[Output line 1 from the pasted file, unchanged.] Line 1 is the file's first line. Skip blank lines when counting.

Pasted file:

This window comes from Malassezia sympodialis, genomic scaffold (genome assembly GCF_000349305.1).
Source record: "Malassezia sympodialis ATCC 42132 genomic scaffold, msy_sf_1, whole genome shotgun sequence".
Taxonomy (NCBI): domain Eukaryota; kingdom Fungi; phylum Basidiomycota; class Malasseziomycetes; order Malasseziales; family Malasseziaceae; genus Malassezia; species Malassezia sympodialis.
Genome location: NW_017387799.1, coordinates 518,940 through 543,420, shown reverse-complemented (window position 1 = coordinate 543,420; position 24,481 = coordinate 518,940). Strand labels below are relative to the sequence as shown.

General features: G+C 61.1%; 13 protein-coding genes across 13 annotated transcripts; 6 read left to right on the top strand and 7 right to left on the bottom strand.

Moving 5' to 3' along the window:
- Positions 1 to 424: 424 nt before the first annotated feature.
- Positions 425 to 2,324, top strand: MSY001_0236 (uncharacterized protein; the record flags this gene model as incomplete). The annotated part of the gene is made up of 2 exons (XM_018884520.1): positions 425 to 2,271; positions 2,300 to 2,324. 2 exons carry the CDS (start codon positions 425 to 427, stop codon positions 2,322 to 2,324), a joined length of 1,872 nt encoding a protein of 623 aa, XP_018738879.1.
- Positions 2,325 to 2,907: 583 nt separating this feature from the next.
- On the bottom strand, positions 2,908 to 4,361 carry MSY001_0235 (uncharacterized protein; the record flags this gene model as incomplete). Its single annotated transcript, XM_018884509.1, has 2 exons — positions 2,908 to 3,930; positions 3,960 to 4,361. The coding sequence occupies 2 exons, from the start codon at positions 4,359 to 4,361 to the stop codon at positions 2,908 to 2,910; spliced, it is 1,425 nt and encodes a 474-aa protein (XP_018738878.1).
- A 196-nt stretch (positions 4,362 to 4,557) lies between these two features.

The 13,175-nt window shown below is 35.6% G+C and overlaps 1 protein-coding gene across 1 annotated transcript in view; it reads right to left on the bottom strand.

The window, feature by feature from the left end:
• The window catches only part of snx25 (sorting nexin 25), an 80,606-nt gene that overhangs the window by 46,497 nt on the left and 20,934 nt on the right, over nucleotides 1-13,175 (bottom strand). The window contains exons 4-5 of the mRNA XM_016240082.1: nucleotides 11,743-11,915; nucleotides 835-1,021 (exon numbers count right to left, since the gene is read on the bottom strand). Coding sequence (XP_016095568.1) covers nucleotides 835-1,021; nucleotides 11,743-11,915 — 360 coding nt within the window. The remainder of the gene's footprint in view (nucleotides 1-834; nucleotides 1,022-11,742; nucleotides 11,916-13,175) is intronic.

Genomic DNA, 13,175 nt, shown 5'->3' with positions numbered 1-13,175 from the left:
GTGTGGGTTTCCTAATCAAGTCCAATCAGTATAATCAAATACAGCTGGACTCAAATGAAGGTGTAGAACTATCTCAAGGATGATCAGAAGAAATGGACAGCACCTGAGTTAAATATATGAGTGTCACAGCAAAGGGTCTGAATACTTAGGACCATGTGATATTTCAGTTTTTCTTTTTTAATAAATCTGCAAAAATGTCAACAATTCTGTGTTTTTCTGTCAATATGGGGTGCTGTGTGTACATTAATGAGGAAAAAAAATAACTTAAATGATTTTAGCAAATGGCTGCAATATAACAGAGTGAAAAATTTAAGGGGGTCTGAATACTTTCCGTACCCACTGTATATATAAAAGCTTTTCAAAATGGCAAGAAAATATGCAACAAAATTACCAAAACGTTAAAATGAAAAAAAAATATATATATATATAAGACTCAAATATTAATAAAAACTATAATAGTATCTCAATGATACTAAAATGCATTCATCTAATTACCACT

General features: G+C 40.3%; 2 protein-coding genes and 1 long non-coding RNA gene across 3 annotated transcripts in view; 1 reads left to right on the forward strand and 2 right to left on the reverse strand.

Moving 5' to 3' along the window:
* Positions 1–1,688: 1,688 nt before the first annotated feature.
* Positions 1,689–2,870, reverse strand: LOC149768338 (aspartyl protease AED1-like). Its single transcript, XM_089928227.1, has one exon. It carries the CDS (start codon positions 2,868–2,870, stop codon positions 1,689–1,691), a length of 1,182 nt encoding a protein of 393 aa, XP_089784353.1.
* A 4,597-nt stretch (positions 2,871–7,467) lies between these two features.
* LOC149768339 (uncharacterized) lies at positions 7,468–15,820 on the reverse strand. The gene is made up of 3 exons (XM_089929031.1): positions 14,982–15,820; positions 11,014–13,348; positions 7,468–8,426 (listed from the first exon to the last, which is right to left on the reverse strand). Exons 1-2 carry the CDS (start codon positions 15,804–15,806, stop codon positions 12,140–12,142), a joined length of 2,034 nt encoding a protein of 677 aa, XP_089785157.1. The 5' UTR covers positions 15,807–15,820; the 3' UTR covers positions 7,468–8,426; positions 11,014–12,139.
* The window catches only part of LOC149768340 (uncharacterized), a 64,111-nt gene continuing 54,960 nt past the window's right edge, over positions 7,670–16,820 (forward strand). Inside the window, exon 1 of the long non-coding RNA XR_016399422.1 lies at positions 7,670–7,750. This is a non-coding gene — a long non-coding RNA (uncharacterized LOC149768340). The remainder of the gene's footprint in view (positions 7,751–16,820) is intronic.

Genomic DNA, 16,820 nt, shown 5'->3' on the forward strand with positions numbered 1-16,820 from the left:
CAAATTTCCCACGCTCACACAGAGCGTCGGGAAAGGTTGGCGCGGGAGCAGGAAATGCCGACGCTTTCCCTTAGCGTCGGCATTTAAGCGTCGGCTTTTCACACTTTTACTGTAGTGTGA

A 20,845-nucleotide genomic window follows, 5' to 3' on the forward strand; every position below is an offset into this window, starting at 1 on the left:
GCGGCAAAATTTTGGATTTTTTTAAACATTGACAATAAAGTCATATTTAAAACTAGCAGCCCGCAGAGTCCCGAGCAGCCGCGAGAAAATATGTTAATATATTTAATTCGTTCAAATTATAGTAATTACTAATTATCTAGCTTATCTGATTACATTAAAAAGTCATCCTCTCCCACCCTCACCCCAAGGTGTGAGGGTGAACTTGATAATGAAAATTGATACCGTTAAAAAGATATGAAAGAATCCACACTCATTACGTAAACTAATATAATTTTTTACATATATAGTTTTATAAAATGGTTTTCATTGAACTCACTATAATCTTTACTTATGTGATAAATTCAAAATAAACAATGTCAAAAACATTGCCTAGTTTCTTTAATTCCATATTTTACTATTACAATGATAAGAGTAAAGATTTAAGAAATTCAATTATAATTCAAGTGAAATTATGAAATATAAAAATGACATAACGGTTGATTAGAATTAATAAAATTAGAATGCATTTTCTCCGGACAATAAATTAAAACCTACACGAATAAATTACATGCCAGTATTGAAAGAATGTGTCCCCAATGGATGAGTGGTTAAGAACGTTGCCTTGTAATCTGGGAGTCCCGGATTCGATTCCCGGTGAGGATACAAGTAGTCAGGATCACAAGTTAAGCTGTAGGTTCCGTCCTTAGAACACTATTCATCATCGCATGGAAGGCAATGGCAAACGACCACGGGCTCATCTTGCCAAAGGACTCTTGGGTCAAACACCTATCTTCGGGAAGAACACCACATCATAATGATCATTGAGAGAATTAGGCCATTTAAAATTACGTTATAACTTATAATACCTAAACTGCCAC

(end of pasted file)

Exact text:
This window comes from Malassezia sympodialis, genomic scaffold (genome assembly GCF_000349305.1).